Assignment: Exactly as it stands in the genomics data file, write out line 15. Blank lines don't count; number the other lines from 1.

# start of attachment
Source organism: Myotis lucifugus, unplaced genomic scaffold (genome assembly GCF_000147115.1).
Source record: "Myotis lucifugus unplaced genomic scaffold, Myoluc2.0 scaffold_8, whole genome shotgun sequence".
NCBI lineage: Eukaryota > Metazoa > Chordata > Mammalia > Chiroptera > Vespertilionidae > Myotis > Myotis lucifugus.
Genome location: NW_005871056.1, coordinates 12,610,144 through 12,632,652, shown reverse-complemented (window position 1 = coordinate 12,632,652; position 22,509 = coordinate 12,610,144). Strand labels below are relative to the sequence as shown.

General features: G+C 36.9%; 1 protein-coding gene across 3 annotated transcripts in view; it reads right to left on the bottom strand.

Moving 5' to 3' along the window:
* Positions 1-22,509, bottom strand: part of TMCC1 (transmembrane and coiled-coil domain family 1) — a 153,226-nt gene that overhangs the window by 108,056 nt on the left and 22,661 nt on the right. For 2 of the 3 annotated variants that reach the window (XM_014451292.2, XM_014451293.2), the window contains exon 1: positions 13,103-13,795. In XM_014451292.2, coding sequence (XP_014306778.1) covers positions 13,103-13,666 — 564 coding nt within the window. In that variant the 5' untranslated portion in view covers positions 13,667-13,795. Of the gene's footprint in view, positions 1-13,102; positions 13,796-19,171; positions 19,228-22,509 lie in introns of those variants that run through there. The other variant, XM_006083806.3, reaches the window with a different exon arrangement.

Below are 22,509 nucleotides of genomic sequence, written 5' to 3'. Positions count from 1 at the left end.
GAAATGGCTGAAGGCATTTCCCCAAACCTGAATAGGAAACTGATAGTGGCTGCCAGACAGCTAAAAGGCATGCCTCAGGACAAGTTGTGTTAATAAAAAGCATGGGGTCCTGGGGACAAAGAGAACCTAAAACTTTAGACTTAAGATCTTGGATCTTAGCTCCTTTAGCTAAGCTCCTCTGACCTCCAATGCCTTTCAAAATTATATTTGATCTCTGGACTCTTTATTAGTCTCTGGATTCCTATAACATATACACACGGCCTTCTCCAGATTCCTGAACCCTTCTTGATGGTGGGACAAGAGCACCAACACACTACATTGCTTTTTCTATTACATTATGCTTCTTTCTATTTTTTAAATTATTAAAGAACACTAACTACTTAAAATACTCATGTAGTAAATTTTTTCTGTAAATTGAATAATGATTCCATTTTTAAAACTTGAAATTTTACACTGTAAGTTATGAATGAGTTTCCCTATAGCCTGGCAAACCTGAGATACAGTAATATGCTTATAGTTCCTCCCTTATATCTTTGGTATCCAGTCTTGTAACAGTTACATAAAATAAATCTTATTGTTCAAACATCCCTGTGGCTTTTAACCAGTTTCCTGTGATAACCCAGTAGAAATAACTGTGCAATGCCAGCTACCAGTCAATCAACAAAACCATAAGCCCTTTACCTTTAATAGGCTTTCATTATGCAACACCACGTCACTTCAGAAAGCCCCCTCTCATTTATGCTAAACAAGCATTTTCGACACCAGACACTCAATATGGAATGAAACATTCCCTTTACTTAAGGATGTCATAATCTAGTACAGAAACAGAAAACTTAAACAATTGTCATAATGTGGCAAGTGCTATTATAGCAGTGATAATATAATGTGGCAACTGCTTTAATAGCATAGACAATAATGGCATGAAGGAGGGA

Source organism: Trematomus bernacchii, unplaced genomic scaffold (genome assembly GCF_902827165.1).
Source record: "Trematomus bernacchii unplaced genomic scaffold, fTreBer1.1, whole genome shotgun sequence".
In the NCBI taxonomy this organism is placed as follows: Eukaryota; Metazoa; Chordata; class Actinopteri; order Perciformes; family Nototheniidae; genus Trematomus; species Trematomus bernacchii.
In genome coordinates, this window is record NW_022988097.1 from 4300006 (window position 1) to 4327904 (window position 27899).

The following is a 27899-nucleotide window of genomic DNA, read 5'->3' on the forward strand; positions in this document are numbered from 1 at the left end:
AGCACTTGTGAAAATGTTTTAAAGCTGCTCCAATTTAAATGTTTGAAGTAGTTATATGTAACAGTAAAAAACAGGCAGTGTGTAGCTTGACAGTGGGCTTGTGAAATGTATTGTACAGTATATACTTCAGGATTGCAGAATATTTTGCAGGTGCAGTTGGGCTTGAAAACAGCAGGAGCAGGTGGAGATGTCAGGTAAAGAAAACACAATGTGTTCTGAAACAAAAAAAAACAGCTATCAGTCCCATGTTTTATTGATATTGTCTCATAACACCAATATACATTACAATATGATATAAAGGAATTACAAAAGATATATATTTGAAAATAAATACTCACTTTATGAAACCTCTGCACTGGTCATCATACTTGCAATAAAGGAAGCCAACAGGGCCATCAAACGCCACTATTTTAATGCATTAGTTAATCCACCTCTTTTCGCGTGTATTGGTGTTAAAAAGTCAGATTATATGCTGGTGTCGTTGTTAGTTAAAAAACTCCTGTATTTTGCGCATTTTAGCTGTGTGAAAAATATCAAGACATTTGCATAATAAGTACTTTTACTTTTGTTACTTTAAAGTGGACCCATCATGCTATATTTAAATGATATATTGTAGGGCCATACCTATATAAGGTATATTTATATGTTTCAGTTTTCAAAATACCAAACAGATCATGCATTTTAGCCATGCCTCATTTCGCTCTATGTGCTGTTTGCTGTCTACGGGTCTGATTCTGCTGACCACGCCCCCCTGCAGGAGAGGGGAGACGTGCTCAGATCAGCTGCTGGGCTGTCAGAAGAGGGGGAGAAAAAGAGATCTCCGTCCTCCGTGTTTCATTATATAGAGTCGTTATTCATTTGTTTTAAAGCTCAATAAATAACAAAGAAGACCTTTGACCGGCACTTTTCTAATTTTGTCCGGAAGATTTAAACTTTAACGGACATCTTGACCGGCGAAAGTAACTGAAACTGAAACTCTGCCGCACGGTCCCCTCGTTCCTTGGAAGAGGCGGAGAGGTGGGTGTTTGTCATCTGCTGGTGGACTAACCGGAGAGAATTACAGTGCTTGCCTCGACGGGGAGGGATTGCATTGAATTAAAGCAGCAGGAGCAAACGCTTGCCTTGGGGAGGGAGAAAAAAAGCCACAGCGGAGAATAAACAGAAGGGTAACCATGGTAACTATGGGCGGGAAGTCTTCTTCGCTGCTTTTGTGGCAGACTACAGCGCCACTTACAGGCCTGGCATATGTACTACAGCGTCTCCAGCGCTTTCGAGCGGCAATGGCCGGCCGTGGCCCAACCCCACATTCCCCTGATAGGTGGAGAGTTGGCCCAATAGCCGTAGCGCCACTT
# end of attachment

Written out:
AGCACTTGTGAAAATGTTTTAAAGCTGCTCCAATTTAAATGTTTGAAGTAGTTATATGTAACAGTAAAAAACAGGCAGTGTGTAGCTTGACAGTGGGCTTGTGAAATGTATTGTACAGTATATACTTCAGGATTGCAGAATATTTTGCAGGTGCAGTTGGGCTTGAAAACAGCAGGAGCAGGTGGAGATGTCAGGTAAAGAAAACACAATGTGTTCTGAAACAAAAAAAAACAGCTATCAGTCCCATGTTTTATTGATATTGTCTCATAACACCAATATACATTACAATATGATATAAAGGAATTACAAAAGATATATATTTGAAAATAAATACTCACTTTATGAAACCTCTGCACTGGTCATCATACTTGCAATAAAGGAAGCCAACAGGGCCATCAAACGCCACTATTTTAATGCATTAGTTAATCCACCTCTTTTCGCGTGTATTGGTGTTAAAAAGTCAGATTATATGCTGGTGTCGTTGTTAGTTAAAAAACTCCTGTATTTTGCGCATTTTAGCTGTGTGAAAAATATCAAGACATTTGCATAATAAGTACTTTTACTTTTGTTACTTTAAAGTGGACCCATCATGCTATATTTAAATGATATATTGTAGGGCCATACCTATATAAGGTATATTTATATGTTTCAGTTTTCAAAATACCAAACAGATCATGCATTTTAGCCATGCCTCATTTCGCTCTATGTGCTGTTTGCTGTCTACGGGTCTGATTCTGCTGACCACGCCCCCCTGCAGGAGAGGGGAGACGTGCTCAGATCAGCTGCTGGGCTGTCAGAAGAGGGGGAGAAAAAGAGATCTCCGTCCTCCGTGTTTCATTATATAGAGTCGTTATTCATTTGTTTTAAAGCTCAATAAATAACAAAGAAGACCTTTGACCGGCACTTTTCTAATTTTGTCCGGAAGATTTAAACTTTAACGGACATCTTGACCGGCGAAAGTAACTGAAACTGAAACTCTGCCGCACGGTCCCCTCGTTCCTTGGAAGAGGCGGAGAGGTGGGTGTTTGTCATCTGCTGGTGGACTAACCGGAGAGAATTACAGTGCTTGCCTCGACGGGGAGGGATTGCATTGAATTAAAGCAGCAGGAGCAAACGCTTGCCTTGGGGAGGGAGAAAAAAAGCCACAGCGGAGAATAAACAGAAGGGTAACCATGGTAACTATGGGCGGGAAGTCTTCTTCGCTGCTTTTGTGGCAGACTACAGCGCCACTTACAGGCCTGGCATATGTACTACAGCGTCTCCAGCGCTTTCGAGCGGCAATGGCCGGCCGTGGCCCAACCCCACATTCCCCTGATAGGTGGAGAGTTGGCCCAATAGCCGTAGCGCCACTT